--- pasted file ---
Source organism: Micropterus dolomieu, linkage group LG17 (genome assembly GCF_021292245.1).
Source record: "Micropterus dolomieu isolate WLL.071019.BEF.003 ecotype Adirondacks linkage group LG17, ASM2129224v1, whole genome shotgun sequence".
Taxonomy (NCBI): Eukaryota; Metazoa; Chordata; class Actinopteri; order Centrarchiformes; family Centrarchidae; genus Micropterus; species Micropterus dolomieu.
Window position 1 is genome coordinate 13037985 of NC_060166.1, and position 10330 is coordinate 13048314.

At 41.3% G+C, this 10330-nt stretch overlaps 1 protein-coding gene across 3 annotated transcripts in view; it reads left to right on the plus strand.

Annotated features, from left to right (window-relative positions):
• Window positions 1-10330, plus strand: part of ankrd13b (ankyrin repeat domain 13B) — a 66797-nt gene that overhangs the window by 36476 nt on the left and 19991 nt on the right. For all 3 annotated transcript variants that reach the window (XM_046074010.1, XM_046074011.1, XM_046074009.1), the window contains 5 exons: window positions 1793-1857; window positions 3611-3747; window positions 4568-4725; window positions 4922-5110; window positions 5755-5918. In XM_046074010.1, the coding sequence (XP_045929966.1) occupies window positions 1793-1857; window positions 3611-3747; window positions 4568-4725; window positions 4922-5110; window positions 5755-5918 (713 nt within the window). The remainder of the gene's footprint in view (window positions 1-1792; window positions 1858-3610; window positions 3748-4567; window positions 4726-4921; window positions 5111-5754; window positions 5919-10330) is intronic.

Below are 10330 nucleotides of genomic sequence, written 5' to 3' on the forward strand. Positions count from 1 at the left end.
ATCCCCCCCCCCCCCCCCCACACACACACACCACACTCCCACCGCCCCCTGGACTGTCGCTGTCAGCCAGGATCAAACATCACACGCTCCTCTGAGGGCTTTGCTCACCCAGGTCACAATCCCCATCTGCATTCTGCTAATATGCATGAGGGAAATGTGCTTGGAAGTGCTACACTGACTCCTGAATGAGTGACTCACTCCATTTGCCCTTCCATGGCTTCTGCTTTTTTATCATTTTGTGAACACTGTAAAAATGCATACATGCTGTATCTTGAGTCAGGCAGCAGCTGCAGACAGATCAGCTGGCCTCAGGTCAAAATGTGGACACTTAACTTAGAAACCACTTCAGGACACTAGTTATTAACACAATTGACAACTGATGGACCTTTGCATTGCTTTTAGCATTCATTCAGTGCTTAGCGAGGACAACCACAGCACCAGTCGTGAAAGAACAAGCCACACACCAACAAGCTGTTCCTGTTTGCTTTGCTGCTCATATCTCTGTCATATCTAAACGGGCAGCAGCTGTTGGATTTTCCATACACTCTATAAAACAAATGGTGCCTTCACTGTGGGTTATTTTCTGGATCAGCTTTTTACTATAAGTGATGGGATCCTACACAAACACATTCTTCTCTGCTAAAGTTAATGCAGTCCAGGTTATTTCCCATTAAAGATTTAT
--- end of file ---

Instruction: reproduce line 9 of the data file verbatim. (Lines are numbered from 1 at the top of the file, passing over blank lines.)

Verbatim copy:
ATCCCCCCCCCCCCCCCCCACACACACACACCACACTCCCACCGCCCCCTGGACTGTCGCTGTCAGCCAGGATCAAACATCACACGCTCCTCTGAGGGCTTTGCTCACCCAGGTCACAATCCCCATCTGCATTCTGCTAATATGCATGAGGGAAATGTGCTTGGAAGTGCTACACTGACTCCTGAATGAGTGACTCACTCCATTTGCCCTTCCATGGCTTCTGCTTTTTTATCATTTTGTGAACACTGTAAAAATGCATACATGCTGTATCTTGAGTCAGGCAGCAGCTGCAGACAGATCAGCTGGCCTCAGGTCAAAATGTGGACACTTAACTTAGAAACCACTTCAGGACACTAGTTATTAACACAATTGACAACTGATGGACCTTTGCATTGCTTTTAGCATTCATTCAGTGCTTAGCGAGGACAACCACAGCACCAGTCGTGAAAGAACAAGCCACACACCAACAAGCTGTTCCTGTTTGCTTTGCTGCTCATATCTCTGTCATATCTAAACGGGCAGCAGCTGTTGGATTTTCCATACACTCTATAAAACAAATGGTGCCTTCACTGTGGGTTATTTTCTGGATCAGCTTTTTACTATAAGTGATGGGATCCTACACAAACACATTCTTCTCTGCTAAAGTTAATGCAGTCCAGGTTATTTCCCATTAAAGATTTAT